Thursday, April 15, 2010

Hawking Hong Kong, Bill Stacey, Next Magazine

Next Magazine
A004  |   時事  |   Second Opinion 15/4/2010  |   By Bill Stacey

Hawking Hong Kong

The people of Hong Kong have a strong demand for the convenience, value and flavors offered by hawkers. Reviving hawking will provide dignified alternatives for those who will lose their low-paying jobs once minimum wage is enforced.

Hong Kong is famous for its markets. The most visible form of these for visitors is the street markets around Kowloon and the edges of Central. The markets are an exciting and vibrant reminder of Hong Kong's origins as a trading city. They assault the senses with colors, smells, noise and activity. The rhythm of the markets from their slow early morning start to their late night energy measures the pulse of the city.
Yet street markets and the noble trade of hawking your goods in the street are dying as a matter of deliberate government policy.

For 40 years, the government has adopted a "hawker control" policy. New licenses are not issued. Buy-backs of existing licenses continue. Controls are strict. Illegal hawking is stopped. Itinerant food vending is a particular focus.

Hawkers are moved into "public markets" with mixed success, but disappear from our streets. Fixed hawking stalls are boxed in ever decreasing "hawker bazaars", that are some of Hong Kong's most popular tourist attractions.

Despite these restrictions, and an incredible 191 squads of "Hawker Control Teams", there were an estimated 2,061 unlicensed hawkers in 2008 and 21,801 prosecutions. This record itself shows strong demand from the people of Hong Kong for the convenience, value and flavors offered by hawkers.

There was once a well-meaning reason for this assault on small business. Hygiene, traffic, convenience and crime provided that weak rationale. However, today's Hong Kong is a different place. Reviving hawking can re-invigorate commerce in the city.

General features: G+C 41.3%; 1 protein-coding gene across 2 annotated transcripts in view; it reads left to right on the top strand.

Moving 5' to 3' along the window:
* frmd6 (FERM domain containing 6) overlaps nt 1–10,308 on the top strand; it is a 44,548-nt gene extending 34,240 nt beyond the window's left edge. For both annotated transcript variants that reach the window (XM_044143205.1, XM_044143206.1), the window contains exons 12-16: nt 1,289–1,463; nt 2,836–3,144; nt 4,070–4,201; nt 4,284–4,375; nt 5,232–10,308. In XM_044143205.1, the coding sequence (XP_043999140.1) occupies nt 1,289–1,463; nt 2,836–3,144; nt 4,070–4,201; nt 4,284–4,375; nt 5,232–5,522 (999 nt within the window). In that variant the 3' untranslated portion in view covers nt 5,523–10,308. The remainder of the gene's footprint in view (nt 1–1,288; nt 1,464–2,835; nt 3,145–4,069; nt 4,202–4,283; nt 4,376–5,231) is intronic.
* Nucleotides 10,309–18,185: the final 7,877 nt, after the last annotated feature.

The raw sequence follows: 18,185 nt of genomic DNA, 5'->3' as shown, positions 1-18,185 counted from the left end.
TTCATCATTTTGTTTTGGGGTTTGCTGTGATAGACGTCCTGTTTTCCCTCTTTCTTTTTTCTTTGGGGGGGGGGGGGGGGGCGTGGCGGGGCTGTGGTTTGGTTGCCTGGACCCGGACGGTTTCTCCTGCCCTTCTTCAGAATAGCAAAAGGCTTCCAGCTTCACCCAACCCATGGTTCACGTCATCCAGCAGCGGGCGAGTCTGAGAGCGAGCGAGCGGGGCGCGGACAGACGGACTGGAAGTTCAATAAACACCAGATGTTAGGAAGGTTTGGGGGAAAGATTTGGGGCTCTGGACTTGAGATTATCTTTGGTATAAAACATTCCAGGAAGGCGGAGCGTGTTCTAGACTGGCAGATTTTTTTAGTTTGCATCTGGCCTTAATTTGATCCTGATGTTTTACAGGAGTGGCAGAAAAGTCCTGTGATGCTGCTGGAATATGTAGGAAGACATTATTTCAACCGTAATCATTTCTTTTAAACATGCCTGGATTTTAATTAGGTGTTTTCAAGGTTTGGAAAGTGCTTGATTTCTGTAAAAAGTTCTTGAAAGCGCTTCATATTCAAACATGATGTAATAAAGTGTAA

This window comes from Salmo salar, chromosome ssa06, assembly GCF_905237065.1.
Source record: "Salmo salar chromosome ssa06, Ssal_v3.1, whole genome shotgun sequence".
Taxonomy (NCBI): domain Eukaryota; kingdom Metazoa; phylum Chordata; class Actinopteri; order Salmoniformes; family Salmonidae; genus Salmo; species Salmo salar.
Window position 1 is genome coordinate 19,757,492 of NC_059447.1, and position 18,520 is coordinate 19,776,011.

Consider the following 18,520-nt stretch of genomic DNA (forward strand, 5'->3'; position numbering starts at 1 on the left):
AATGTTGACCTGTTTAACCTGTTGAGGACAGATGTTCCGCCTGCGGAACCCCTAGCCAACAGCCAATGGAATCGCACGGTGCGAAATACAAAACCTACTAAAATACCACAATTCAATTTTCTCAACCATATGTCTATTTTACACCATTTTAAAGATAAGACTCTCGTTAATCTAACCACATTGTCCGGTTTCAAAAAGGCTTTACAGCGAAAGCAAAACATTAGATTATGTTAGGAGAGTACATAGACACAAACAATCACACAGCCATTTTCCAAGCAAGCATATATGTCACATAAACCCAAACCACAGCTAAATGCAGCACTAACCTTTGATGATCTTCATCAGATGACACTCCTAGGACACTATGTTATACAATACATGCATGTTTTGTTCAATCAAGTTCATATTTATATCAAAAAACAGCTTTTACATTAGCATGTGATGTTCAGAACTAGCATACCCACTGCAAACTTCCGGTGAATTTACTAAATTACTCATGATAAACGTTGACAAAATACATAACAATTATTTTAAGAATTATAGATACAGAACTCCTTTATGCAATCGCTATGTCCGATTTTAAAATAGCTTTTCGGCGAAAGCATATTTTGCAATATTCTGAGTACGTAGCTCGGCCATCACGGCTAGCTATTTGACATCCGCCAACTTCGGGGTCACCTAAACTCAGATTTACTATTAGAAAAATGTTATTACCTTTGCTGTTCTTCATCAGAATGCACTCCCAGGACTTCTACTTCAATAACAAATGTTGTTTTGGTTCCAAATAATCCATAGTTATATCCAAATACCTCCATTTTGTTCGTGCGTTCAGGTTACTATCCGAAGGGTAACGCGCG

Imagine moribund public spaces like the Central Ferry Terminals with dozens of food vendors on the paths offering nourishment for passing travelers and commuters. Hawkers would restore character of the city. They would help to restore Hong Kong to its status as a food paradise, which has faded as other cities in South East Asia have done more to preserve street food.

Hong Kong is often criticized for high costs of doing business, particularly the costs of real estate. Hawking offers low capital intensity opportunities for entrepreneurs. It allows them to test retail concepts that can become the large chains of tomorrow. Many of today's largest fortunes in Hong Kong began with street side trading.

With a new minimum wage increasing unemployment, permitting hawking will provide dignified alternatives for those who will otherwise lose lower paid jobs. Under current highly restrictive laws hawkers are limited to employing assistants and have to be sole traders. Families are limited to one license. There is a big employment creation opportunity.

By liberalizing hawking, the government can save money on "hawker control", social security and license buy-back schemes.

However, the main reason to revive hawking is that the people of Hong Kong, through their patronage of both legal and illegal vendors and despite forty years of suppression, show that they want these shopping and eating choices.

It is hard for government to change a 40-year old policy. Why not start small with a trial of itinerant hawkers on the newly constructed waterfront? This would not impact any existing residents or shops. There are no hygiene issues that could not be solved with ingenuity. If this small trial proves popular, it could be expanded to the estates of the new territories and revive small-scale business in villages.

Hong Kong's government wants to be seen as facilitating business. Reforming dated hawking laws could be just a start to a thorough review of the obstacles to commerce in our city. This is not just an economic issue. The freedom to trade is amongst our most cherished values and if people don't like hawker food, they don't need to buy it.

Reviving hawking in Hong Kong would be pro-competition law worth having.

Bill Stacey is in his 10th year as a resident of Hong Kong and is Chairman of the Lion Rock Institute.

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